Back to the fifties?

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An article in the Guardian got me thinking: is the title “Ms” really unkown to women under 30? A straw poll of under 30 women in my office slightly reassured me as they all use the title, but then it is a very political office.

The phenomenon however is wider than just this title. Only that morning I was listening to a CWU spokesperson talking about the postal strike and repeatedly referring to “postmen and postwomen” – when did the gender neutal term “postal worker” cease being used? And over the past few years, the “chair” versus “chairman” war seems to have been decisively won by the latter (on that, I really do get tired of people making the trite argument that “I am not a piece of furniture” – you’re not a man either Ms Widdecombe, or hadn’t you noticed?).

And then there is Fantastic Four: Rise of the Silver Surfer. I went to see this film on Wednesday and to my great unsurprise it was utter tosh. It was surprisingly old fashioned tosh though. In particular, unless I had simply not noticed in the first film, but the Sue Richards/Invisible Girl/Jessica Alba character appeared to have reverted to a 50s stereotype. The main subplot revolves around this character’s determination to make a husband out of “Mr Fantastic”, to settle down and to have kids (casting Jessica Alba as a blonde wallflower has got be the worst casting in history). Some weird alien pops up on her wedding day, threatening not only the city but the whole world, and all she cares about is that her wedding is spoilt. Over the course of the film, she “learns her lesson” and decides to let the boys have their fun after all. Throughout, she plays the doting lover/sister/friend role inspiring the menfolk to go and do great things while she merely gets killed (although she does get better). Oh, and she has an obligatory nudie scene. The only other female character has a similarly inconceivable transformation, from uptight army captain to screaming brainless girlfriend desperate to get her hands on a wedding bouquet. Most excrutiating of all, the male characters keep referring to “eggzodig daansaas” (Ioan Gruffudd fake New York pronunciation) when they mean “strippers,” but then I suppose this is a PG-13.

Okay, maybe comic book movies have never been the epitome of feminism, but this is a far cry from Michele Pfeifer’s Catwoman in Batman Returns. The point is, we seem to be drifting backwards. And maybe I’m missing something but women under a certain age don’t seem particularly concerned about this. In part, I think this is a backlash against a feminism that seemed too uncompromising and content to cast women as victims rather than encourage them to take control of their own lives. I don’t believe that is an accurate caricature, but it is certainly one which a lot of young women I’ve known over the past decade in politics have felt strongly about. Ten years ago, Natasha Walter was writing the New Feminism and the “laddette” culture was at its height. The laddettes are wearing glossier lipstick now and drinking Bacardi Breezers instead of lager, but the trend appears to have continued. The fact that we’re even having debates about abortion laws in Parliament suggests there has been a sea change. Yet in that time, we have seen more women than ever active in politics and business. So what exactly is going on?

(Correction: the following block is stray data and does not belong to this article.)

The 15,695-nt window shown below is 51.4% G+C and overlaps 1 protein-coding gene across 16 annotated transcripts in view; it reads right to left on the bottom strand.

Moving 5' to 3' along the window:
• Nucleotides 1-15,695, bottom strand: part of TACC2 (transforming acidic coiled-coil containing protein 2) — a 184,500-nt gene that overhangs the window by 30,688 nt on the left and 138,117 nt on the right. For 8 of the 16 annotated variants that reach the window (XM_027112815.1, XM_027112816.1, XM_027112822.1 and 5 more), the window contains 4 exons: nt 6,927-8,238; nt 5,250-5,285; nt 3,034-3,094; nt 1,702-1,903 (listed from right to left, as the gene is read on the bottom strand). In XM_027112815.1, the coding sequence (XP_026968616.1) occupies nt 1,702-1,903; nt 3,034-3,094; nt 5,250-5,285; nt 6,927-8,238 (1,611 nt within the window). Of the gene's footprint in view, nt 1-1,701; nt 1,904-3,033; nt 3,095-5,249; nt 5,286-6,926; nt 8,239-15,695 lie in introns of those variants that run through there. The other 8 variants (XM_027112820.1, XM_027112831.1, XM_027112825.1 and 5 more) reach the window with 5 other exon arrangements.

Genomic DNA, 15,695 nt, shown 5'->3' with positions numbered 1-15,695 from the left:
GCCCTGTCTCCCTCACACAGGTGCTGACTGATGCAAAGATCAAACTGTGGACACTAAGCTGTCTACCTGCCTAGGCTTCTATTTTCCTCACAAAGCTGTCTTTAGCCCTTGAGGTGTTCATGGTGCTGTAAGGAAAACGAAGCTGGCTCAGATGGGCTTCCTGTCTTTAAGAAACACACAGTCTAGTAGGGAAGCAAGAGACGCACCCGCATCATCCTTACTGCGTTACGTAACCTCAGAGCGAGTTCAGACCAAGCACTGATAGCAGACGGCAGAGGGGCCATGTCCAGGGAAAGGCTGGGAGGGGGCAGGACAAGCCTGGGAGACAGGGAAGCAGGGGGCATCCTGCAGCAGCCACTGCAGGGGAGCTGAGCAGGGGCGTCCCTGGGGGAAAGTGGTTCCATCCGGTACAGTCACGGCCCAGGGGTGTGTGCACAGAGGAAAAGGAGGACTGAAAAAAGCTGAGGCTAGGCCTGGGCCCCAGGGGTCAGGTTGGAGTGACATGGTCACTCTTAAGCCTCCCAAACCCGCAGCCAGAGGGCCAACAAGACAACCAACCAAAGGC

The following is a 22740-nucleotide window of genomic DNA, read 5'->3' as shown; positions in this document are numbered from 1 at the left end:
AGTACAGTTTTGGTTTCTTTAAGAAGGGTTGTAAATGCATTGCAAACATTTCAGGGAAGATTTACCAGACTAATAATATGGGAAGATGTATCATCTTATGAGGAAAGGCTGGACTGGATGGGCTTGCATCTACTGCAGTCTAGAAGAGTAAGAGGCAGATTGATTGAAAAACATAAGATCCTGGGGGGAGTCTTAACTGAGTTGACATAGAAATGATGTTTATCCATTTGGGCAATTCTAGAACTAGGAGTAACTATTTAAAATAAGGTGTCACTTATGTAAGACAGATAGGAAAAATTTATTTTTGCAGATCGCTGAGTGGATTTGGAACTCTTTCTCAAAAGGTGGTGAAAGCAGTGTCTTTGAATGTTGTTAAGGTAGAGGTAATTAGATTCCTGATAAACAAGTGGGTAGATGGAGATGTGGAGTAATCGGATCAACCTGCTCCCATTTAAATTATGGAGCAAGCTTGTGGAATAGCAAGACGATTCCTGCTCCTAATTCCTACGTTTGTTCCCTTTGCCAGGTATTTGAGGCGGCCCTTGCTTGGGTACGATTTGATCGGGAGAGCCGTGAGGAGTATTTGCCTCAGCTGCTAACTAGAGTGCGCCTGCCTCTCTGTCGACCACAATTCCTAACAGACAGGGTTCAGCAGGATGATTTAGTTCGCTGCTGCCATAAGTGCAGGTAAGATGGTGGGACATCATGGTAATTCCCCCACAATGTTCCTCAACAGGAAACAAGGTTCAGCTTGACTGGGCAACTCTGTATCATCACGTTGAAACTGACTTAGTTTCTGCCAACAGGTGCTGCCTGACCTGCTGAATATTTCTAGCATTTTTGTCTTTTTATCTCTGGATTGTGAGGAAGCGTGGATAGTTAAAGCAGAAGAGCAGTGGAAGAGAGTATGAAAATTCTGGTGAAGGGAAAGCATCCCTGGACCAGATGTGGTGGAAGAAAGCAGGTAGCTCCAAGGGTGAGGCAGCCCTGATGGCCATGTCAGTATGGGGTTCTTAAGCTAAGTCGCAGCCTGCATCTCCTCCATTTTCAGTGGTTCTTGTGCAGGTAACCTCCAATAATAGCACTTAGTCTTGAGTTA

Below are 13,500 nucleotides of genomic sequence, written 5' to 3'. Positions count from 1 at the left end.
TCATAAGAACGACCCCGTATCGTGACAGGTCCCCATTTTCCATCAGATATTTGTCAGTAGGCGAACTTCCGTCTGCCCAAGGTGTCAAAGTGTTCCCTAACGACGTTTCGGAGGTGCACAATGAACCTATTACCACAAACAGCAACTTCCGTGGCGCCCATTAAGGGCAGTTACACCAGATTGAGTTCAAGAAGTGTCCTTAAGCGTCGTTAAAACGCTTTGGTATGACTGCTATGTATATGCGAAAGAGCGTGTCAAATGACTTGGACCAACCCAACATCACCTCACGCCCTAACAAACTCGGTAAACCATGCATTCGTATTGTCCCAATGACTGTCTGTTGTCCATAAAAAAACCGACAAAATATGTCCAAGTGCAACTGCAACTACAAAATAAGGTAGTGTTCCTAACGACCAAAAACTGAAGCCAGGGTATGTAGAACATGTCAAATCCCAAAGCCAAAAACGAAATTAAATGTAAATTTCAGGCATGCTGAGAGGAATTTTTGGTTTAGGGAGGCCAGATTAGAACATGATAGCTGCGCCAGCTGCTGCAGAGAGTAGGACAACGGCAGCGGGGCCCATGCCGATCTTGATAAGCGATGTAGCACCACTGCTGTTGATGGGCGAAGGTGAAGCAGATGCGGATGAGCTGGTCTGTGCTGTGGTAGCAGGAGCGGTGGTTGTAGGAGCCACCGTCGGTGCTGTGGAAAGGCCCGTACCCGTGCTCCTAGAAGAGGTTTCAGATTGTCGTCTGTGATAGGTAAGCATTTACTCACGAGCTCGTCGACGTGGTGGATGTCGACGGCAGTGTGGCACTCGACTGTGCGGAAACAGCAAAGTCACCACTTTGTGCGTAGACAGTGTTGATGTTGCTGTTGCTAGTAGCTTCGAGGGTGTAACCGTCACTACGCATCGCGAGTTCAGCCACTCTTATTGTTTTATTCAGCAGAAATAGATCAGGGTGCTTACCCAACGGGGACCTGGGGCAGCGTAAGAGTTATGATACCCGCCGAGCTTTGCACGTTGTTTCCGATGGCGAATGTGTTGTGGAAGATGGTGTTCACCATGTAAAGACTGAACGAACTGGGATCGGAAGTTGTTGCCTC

It would be worth exchanging symbolic things like the words “chair” and “Ms” if what we get in return is true equality, but I’m not sure that is what is happening. It appears to be dividing on class lines. At a working class, uneducated level, things seem to be moving backwards and the rise of gang culture is hardly striking a blow for women’s lib. Meanwhile middle-class girls are outcompeting their male counterparts in school and going on to bigger and better things. There does seem to be a link with the decline of social mobility, but it does seem that the time is long overdue for a noughties equivalent of the Female Eunuch.

2 thoughts on “Back to the fifties?

  1. You’re put your finger on something here, James. I’ve had several converstaions along those lines recently. Perhaps a related trend is the rise in casual homphobia among the age cohorts younger than us, expressed not just as belittling patronising homophobic stereotypes, but actual contempt (‘that’s so gay’ etc.). Is it just not cool to be overtly political?

  2. I hate the term “Ms”, not because I am an anti-feminist or because I believe in any 1950s gender stereotype, but because I hate the sound of it. Very ugly. “Muzz”. Arrgh. And it also signifies that whoever I am dealing with has not taken enough interest in me to ascertain my preferred title. Lazy. Of course, I accept the gender-political points, and I would happily welcome a more directly comparative version of “mister”, but it just ain’t happening. I also wonder whether you are missing a move among some career women to maintain their maiden names in their professional life even after marriage. I certainly know a number of women who do just that.

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